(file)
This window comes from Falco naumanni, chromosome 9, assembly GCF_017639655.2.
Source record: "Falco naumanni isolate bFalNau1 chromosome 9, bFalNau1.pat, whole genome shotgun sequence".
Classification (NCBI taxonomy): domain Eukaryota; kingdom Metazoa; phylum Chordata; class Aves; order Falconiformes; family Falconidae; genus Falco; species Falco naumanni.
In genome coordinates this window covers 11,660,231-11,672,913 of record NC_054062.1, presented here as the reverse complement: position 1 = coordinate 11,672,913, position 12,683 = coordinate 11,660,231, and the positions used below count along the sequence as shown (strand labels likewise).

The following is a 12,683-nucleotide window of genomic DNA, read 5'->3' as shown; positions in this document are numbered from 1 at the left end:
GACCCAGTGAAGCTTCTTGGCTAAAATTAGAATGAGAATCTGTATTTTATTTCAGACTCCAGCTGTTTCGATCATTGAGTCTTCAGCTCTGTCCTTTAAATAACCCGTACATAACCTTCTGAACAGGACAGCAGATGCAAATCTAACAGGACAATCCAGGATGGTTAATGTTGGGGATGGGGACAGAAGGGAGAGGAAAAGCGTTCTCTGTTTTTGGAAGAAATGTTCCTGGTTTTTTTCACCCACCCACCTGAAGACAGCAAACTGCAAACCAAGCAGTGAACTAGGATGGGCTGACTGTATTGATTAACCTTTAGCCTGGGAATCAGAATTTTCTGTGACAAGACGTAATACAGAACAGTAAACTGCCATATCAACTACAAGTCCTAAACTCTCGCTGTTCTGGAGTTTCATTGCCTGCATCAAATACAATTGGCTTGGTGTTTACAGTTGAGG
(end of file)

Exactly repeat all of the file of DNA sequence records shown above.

This window comes from Falco naumanni, chromosome 9, assembly GCF_017639655.2.
Source record: "Falco naumanni isolate bFalNau1 chromosome 9, bFalNau1.pat, whole genome shotgun sequence".
Classification (NCBI taxonomy): domain Eukaryota; kingdom Metazoa; phylum Chordata; class Aves; order Falconiformes; family Falconidae; genus Falco; species Falco naumanni.
In genome coordinates this window covers 11,660,231-11,672,913 of record NC_054062.1, presented here as the reverse complement: position 1 = coordinate 11,672,913, position 12,683 = coordinate 11,660,231, and the positions used below count along the sequence as shown (strand labels likewise).

The following is a 12,683-nucleotide window of genomic DNA, read 5'->3' as shown; positions in this document are numbered from 1 at the left end:
GACCCAGTGAAGCTTCTTGGCTAAAATTAGAATGAGAATCTGTATTTTATTTCAGACTCCAGCTGTTTCGATCATTGAGTCTTCAGCTCTGTCCTTTAAATAACCCGTACATAACCTTCTGAACAGGACAGCAGATGCAAATCTAACAGGACAATCCAGGATGGTTAATGTTGGGGATGGGGACAGAAGGGAGAGGAAAAGCGTTCTCTGTTTTTGGAAGAAATGTTCCTGGTTTTTTTCACCCACCCACCTGAAGACAGCAAACTGCAAACCAAGCAGTGAACTAGGATGGGCTGACTGTATTGATTAACCTTTAGCCTGGGAATCAGAATTTTCTGTGACAAGACGTAATACAGAACAGTAAACTGCCATATCAACTACAAGTCCTAAACTCTCGCTGTTCTGGAGTTTCATTGCCTGCATCAAATACAATTGGCTTGGTGTTTACAGTTGAGG